First impression on unpacking the Q702 test unit was the solid feel and clean, minimalist styling.
Logitech PlayGear Amp
The PlayGear Amp is a speaker system that's designed to be a companion to the Sony PSP. Two mini speakers fold out from the main body and the PSP slides neatly into the middle. It's an easy to use system that's also portable, though ultimately it fails in the most crucial area: sound quality.
- Tinny, harsh sound
A portable speaker system for the PSP that fails to deliver on sound quality.
Price$ 99.95 (AUD)
We recently tested the PlayGear Amp in parallel to another of Logitech's portable speaker systems, the Logitech mm28. Both are approximately the same size and both cost the same amount. Both can run on battery power or use the supplied AC adapter. There are two main distinctions though; the PlayGear Amp includes a volume control, and the two systems also use completely different types of speakers. The mm28 uses flat panel NXT speakers, while the PlayGear Amp uses four conventional drivers.
The inclusion of a volume control is nifty, but it can't help to hide the PlayGear Amp's poor audio quality. While both systems suffer from low volume, that's only to be expected from such small speakers. The real difference is the warmth of the sound, or lack thereof in the case of the PlayGear Amp. While the mm28 produced a well balanced sound, the PlayGear Amp was tinny, with a distinct absence of punch in the lower frequencies. We also felt the sound was a little harsh, lacking the crispness and detail of the alternate system.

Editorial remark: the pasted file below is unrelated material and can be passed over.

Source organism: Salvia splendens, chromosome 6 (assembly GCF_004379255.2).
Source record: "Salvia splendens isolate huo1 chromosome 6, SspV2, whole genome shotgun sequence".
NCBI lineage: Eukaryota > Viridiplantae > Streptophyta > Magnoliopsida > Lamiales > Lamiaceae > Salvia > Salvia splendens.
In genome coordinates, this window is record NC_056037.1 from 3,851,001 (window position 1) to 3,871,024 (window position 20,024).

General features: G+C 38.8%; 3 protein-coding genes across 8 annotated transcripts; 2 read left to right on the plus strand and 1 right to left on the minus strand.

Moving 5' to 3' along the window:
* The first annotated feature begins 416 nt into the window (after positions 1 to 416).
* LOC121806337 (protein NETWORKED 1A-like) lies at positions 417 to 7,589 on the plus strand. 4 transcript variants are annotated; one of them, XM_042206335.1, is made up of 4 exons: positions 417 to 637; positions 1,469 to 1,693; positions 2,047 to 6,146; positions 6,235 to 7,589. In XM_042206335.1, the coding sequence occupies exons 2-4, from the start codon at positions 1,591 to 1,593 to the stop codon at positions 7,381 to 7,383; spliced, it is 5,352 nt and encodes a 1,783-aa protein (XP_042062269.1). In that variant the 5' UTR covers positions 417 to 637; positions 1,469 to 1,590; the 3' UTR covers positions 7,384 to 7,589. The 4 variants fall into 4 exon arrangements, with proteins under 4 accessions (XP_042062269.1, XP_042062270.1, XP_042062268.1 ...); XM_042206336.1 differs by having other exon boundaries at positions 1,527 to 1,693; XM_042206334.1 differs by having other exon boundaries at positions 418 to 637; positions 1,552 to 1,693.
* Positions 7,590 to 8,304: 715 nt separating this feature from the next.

While the PlayGear Amp is aimed at PSP users, with its plastic dock connection and matching black colour scheme, there's no real reason why it can't be used with any unit that's equipped with a 3.5mm jack. A trailing wire allows any device such as an iPod, portable media player or notebook to be connected with ease. Logitech also market a near identical system, the mm22, which comes in iPod white and is slightly smaller.
Overall, we found the PlayGear Amp to be an average system. It's small and portable, yet like many other units of this type, the sound just failed to impress us.
Latest News Articles
- Dutch minister to question US Embassy about rooftop antennas
- Qualcomm releases Gimbal sensors for short-range tracking
- HTC One Max Android phone
- Verizon acquires EdgeCast to boost video capabilities
- Documents leaked again amid secret trade negotiations
Most Popular Articles
- 1 What's the difference between an Intel Core i3, i5 and i7?
- 2 How do I connect my TV to the Internet?
- 3 Laser vs. inkjet printers: which is better?
- 4 Windows 7 Home Premium vs. Windows 7 Professional
- 5 Samsung’s 2013 Smart TVs: everything you need to know
GGG Evaluation Team
For work use, Microsoft Word and Excel programs pre-installed on the device are adequate for preparing short documents.
The Fujitsu LifeBook UH574 allowed for great mobility without being obnoxiously heavy or clunky. Its twelve hours of battery life did not disappoint.
The screen was particularly good. It is bright and visible from most angles, however heat is an issue, particularly around the Windows button on the front, and on the back where the battery housing is located.
My first impression after unboxing the Q702 is that it is a nice looking unit. Styling is somewhat minimalist but very effective. The tablet part, once detached, has a nice weight, and no buttons or switches are located in awkward or intrusive positions.
Best Deals on GoodGearGuide
Best Deals on PCWorld
- GamesView all »
- Software and ServicesView all »
- PC ComponentsView all »
- Desktop PCsView all »
- NotebooksView all »